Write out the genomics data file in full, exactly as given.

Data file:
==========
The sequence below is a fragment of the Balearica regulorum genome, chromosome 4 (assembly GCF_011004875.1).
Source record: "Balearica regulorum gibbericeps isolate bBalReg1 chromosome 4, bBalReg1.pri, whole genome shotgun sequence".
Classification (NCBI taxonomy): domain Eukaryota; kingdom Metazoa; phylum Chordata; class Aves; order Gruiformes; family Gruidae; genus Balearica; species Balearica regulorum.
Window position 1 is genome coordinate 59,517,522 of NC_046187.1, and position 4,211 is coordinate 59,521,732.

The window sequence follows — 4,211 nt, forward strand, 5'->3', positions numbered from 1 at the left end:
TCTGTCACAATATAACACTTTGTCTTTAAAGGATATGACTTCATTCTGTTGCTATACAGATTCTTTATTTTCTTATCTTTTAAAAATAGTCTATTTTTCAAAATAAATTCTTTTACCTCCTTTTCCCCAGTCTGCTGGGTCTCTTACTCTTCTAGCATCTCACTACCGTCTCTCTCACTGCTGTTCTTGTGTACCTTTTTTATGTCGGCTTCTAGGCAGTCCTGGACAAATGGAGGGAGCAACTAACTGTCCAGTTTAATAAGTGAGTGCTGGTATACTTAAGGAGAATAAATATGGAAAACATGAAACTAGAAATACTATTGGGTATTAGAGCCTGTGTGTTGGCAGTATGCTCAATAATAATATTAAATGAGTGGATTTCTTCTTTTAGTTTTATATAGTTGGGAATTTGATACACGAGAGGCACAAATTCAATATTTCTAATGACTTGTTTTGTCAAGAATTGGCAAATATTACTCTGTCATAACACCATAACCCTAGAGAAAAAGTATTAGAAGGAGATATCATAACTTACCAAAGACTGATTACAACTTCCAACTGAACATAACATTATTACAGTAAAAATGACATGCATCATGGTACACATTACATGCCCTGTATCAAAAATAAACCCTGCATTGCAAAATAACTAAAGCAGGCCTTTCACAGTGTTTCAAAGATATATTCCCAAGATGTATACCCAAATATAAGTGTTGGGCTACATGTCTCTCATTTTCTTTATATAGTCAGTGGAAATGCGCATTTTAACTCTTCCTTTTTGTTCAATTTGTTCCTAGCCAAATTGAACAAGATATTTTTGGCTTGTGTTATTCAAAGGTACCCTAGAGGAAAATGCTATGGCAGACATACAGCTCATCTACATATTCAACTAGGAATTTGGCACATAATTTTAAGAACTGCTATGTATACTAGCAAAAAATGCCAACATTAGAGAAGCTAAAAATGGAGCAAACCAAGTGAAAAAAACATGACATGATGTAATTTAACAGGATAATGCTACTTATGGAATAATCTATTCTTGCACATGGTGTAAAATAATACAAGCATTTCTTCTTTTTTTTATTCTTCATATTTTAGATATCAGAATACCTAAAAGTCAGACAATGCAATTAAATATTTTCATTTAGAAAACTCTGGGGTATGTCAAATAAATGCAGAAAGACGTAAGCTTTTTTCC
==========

The sequence below is a fragment of the Balearica regulorum genome, chromosome 4 (assembly GCF_011004875.1).
Source record: "Balearica regulorum gibbericeps isolate bBalReg1 chromosome 4, bBalReg1.pri, whole genome shotgun sequence".
Classification (NCBI taxonomy): domain Eukaryota; kingdom Metazoa; phylum Chordata; class Aves; order Gruiformes; family Gruidae; genus Balearica; species Balearica regulorum.
Window position 1 is genome coordinate 59,517,522 of NC_046187.1, and position 4,211 is coordinate 59,521,732.

The window sequence follows — 4,211 nt, forward strand, 5'->3', positions numbered from 1 at the left end:
TCTGTCACAATATAACACTTTGTCTTTAAAGGATATGACTTCATTCTGTTGCTATACAGATTCTTTATTTTCTTATCTTTTAAAAATAGTCTATTTTTCAAAATAAATTCTTTTACCTCCTTTTCCCCAGTCTGCTGGGTCTCTTACTCTTCTAGCATCTCACTACCGTCTCTCTCACTGCTGTTCTTGTGTACCTTTTTTATGTCGGCTTCTAGGCAGTCCTGGACAAATGGAGGGAGCAACTAACTGTCCAGTTTAATAAGTGAGTGCTGGTATACTTAAGGAGAATAAATATGGAAAACATGAAACTAGAAATACTATTGGGTATTAGAGCCTGTGTGTTGGCAGTATGCTCAATAATAATATTAAATGAGTGGATTTCTTCTTTTAGTTTTATATAGTTGGGAATTTGATACACGAGAGGCACAAATTCAATATTTCTAATGACTTGTTTTGTCAAGAATTGGCAAATATTACTCTGTCATAACACCATAACCCTAGAGAAAAAGTATTAGAAGGAGATATCATAACTTACCAAAGACTGATTACAACTTCCAACTGAACATAACATTATTACAGTAAAAATGACATGCATCATGGTACACATTACATGCCCTGTATCAAAAATAAACCCTGCATTGCAAAATAACTAAAGCAGGCCTTTCACAGTGTTTCAAAGATATATTCCCAAGATGTATACCCAAATATAAGTGTTGGGCTACATGTCTCTCATTTTCTTTATATAGTCAGTGGAAATGCGCATTTTAACTCTTCCTTTTTGTTCAATTTGTTCCTAGCCAAATTGAACAAGATATTTTTGGCTTGTGTTATTCAAAGGTACCCTAGAGGAAAATGCTATGGCAGACATACAGCTCATCTACATATTCAACTAGGAATTTGGCACATAATTTTAAGAACTGCTATGTATACTAGCAAAAAATGCCAACATTAGAGAAGCTAAAAATGGAGCAAACCAAGTGAAAAAAACATGACATGATGTAATTTAACAGGATAATGCTACTTATGGAATAATCTATTCTTGCACATGGTGTAAAATAATACAAGCATTTCTTCTTTTTTTTATTCTTCATATTTTAGATATCAGAATACCTAAAAGTCAGACAATGCAATTAAATATTTTCATTTAGAAAACTCTGGGGTATGTCAAATAAATGCAGAAAGACGTAAGCTTTTTTCC